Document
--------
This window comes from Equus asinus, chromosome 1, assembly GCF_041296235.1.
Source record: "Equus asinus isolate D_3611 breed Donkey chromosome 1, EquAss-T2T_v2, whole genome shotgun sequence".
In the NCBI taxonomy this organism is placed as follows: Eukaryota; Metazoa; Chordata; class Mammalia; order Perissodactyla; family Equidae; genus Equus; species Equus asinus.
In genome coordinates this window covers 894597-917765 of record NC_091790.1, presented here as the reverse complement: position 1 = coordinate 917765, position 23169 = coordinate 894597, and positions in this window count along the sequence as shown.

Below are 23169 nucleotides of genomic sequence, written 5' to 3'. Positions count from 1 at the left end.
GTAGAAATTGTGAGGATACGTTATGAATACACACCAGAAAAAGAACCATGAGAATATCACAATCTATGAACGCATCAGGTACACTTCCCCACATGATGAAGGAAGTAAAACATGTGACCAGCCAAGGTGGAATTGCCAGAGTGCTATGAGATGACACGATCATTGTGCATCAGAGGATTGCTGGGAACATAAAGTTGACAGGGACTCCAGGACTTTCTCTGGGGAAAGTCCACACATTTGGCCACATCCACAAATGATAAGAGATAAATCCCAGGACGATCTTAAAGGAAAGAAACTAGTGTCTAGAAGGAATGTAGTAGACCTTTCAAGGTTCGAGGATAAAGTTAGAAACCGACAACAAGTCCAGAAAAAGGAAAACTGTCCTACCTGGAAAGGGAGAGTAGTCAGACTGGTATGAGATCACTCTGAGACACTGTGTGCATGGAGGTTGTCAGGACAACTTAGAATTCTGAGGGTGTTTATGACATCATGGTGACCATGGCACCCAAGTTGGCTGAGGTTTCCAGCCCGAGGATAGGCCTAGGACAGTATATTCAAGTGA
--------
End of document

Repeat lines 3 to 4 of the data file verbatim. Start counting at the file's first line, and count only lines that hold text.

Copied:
In the NCBI taxonomy this organism is placed as follows: Eukaryota; Metazoa; Chordata; class Mammalia; order Perissodactyla; family Equidae; genus Equus; species Equus asinus.
In genome coordinates this window covers 894597-917765 of record NC_091790.1, presented here as the reverse complement: position 1 = coordinate 917765, position 23169 = coordinate 894597, and positions in this window count along the sequence as shown.